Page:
These challenges would be significant even if adverse media screening was only recommended at the start of a new relationship. However, continuous screening is crucial to reducing risk. You should screen for any new negative information about all customers on a regular basis, giving extra attention to any accounts with suspicious activity.

So how can your business overcome these issues and successfully screen for adverse media without overloading your team? An automated solution is the key.

How to automate adverse media screening

Adverse media checks no longer have to be a drawn-out, costly process that involves individual searches. In fact, there’s no need to manually review sources for negative or unfavorable information ever again.

With reports that pull from a wide range of information sources, adverse media screening can be part of a completely automated KYC system. It fits in seamlessly with other CDD and EDD procedures and allows your team to quickly make decisions that reduce risk and don’t burden your customers.

Guard against adverse media with Persona

Adverse media screening is crucial for any company that wishes to avoid the risks of working with those involved in illegal or suspicious activities. It’s particularly essential for businesses in regulated industries that may be required to implement adverse media checks and other KYC/AML procedures.

To protect your business and prevent unnecessary manual tasks that cost significant time and money, you need to invest in an automated KYC solution that includes adverse media screening.

Are you ready to supercharge your EDD process and automate media screening?

Persona’s automated adverse media solution screens 400+ million traditional news outlets and unstructured sources. After running a report to gather the data and reviewing any false positives for relevance, you can take action on any customers who carry an adverse media profile, thereby protecting your business from potentially dangerous relationships.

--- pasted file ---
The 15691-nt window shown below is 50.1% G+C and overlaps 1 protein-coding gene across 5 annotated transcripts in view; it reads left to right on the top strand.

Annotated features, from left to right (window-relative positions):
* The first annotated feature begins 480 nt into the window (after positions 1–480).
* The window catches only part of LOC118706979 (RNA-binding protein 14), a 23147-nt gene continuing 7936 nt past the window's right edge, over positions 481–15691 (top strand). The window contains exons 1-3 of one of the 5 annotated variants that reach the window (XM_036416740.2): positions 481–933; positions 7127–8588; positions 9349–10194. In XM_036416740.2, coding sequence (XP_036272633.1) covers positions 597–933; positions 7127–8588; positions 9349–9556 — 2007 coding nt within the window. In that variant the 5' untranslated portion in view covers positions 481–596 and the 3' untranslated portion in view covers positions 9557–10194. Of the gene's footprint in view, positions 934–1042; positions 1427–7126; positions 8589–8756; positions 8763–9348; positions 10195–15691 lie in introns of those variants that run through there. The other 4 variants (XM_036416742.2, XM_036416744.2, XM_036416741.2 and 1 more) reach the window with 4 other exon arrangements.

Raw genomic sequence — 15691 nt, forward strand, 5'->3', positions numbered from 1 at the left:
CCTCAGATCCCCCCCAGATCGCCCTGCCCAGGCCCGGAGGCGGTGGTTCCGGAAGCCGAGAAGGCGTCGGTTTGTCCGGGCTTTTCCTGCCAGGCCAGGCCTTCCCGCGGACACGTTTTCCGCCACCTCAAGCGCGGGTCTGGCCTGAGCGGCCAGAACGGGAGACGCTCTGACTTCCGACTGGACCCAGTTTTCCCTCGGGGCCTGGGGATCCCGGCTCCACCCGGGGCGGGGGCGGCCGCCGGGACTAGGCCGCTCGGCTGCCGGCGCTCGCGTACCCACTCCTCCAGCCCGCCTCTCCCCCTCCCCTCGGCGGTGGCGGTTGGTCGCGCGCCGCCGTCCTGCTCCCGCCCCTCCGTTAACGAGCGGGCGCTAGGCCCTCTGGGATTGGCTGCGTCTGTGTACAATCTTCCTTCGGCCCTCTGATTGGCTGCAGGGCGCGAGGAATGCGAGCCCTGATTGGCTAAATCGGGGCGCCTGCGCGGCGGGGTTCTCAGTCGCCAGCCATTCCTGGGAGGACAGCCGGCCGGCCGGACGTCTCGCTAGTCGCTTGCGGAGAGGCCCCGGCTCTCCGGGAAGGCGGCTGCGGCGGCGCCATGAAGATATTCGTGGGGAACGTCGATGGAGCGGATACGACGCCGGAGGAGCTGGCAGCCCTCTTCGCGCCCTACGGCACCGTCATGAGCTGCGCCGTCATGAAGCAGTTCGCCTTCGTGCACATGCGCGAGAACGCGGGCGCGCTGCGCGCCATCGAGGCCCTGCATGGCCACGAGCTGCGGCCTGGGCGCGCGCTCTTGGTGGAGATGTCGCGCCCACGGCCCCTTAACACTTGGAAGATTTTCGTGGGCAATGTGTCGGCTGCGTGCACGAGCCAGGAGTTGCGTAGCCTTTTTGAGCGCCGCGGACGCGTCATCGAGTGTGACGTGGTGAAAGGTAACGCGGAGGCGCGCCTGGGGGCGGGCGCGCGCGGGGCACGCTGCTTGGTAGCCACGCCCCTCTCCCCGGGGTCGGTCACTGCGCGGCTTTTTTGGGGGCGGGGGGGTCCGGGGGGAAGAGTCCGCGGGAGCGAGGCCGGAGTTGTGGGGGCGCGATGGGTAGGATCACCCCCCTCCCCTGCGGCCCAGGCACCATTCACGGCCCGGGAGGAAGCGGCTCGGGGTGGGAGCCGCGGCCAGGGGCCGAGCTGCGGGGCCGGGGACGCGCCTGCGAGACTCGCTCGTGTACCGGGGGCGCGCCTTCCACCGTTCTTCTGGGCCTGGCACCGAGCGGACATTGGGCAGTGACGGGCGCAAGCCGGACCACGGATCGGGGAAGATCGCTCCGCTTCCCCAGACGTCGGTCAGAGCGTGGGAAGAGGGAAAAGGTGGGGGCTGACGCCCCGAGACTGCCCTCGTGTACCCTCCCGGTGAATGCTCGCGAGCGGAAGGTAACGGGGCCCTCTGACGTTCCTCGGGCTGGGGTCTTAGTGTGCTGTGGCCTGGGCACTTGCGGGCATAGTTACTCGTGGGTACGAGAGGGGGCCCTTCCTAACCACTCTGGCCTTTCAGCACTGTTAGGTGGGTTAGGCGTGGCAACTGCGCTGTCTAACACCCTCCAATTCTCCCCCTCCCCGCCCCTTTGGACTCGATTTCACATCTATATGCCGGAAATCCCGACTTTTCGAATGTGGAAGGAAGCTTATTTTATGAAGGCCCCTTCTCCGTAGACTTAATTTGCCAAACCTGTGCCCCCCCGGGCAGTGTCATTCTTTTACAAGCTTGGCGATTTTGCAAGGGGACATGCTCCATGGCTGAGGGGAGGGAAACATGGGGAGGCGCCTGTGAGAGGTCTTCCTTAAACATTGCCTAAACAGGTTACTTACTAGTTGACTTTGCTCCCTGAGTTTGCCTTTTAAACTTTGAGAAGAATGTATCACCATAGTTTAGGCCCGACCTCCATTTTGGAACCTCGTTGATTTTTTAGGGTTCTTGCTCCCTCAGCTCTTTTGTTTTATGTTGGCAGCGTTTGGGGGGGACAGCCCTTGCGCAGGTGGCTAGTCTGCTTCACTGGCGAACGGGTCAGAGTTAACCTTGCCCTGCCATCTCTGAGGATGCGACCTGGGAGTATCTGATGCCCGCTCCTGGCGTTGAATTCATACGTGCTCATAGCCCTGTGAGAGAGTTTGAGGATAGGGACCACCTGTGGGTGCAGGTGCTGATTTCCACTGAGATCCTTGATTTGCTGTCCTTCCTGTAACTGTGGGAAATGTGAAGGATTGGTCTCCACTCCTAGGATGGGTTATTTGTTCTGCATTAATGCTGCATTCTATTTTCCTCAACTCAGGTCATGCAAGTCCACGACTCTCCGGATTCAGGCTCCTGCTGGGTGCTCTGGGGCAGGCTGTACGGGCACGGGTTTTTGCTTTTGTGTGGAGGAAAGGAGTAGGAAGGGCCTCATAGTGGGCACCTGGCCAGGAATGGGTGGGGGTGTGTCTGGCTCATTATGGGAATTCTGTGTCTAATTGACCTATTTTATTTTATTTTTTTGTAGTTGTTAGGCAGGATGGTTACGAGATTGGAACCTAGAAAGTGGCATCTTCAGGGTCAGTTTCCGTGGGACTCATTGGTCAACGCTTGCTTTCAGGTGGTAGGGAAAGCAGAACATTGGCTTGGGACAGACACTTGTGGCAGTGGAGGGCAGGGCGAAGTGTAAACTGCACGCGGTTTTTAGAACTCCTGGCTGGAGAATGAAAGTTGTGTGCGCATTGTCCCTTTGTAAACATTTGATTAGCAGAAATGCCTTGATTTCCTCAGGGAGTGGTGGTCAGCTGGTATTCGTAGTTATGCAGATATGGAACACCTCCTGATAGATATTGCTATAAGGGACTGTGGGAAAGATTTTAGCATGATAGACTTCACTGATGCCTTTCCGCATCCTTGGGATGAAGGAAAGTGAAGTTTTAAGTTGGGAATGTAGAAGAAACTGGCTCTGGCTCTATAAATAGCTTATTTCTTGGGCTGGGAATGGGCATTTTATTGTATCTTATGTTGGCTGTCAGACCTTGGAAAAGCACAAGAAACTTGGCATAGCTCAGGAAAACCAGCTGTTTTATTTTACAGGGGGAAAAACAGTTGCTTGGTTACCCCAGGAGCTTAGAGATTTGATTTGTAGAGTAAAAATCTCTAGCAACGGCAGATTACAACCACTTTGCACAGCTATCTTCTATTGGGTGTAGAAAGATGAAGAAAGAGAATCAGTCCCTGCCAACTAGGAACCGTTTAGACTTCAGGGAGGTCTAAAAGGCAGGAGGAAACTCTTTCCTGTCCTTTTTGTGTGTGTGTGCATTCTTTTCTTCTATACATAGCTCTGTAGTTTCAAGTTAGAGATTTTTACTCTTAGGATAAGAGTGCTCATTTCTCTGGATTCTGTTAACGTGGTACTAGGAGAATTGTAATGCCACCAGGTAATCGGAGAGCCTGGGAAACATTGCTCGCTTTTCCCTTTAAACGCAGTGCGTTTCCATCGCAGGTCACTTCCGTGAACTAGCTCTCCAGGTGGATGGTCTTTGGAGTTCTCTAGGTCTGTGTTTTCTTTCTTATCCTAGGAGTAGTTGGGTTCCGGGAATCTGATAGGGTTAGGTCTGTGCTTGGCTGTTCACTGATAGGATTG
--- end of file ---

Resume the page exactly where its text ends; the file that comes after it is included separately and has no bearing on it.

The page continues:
Sign up for free or contact us to learn more.

The data and information provided by Persona under the Adverse Media report does not constitute a “consumer report” as such term is defined under the Fair Credit Report Act (“FCRA”), and the information provided by Persona is not intended to be used in whole or in part as a factor in determining eligibility for credit, insurance, employment or another eligibility purpose that would qualify it as a consumer report under the FCRA.

Frequently asked questions

No items found.

Table of contents

Adverse media screening is an essential part of KYC/AML (Know Your Customer/Anti-Money Laundering) procedures. If you operate in a regulated industry, such as finance, it may be legally required for your business. However, the Financial Action Task Force recommends adverse media screening for all businesses.

Adverse media checks can protect your company against the various risks of working with a person or entity that has been involved in criminal activity such as money laundering. However, these checks can be costly and time-consuming. Keep reading to discover how to effectively implement this important process through automation.

What is adverse media screening?

Adverse media screening, also called negative news screening, is the process of searching for negative information about a person or business you intend to work with.

Adverse media sources include traditional news outlets (both in print and online), TV, and radio. News may also come from non-traditional information sources such as websites, blogs, and social media.

The primary purpose of adverse media screening is to reveal a person’s historic or ongoing involvement in criminal activities. Common adverse media examples include reports of money laundering, fraud, or the financing of terrorism. The screening process can also reveal if someone is included on a sanctions list.

Why is adverse media screening important?

Regularly completing thorough adverse media checks is an effective way to reduce your company’s reputational risk. Simply put, working with a person or business that’s known (or suspected) to be involved in some kind of illegal activity can be dangerous.

Financial institutions and other regulated organizations are required to follow AML procedures and conduct ongoing customer due diligence (CDD). According to the CDD Rule, created by the Financial Crimes Enforcement Network (FINCEN) in 2018, these businesses must monitor and verify each customer throughout their relationship, especially during onboarding. This means they must always be on the lookout for news that contains adverse information about their existing or potential customers — and when it arises, they must be prepared to make a decision on whether it presents enough risk to end the relationship.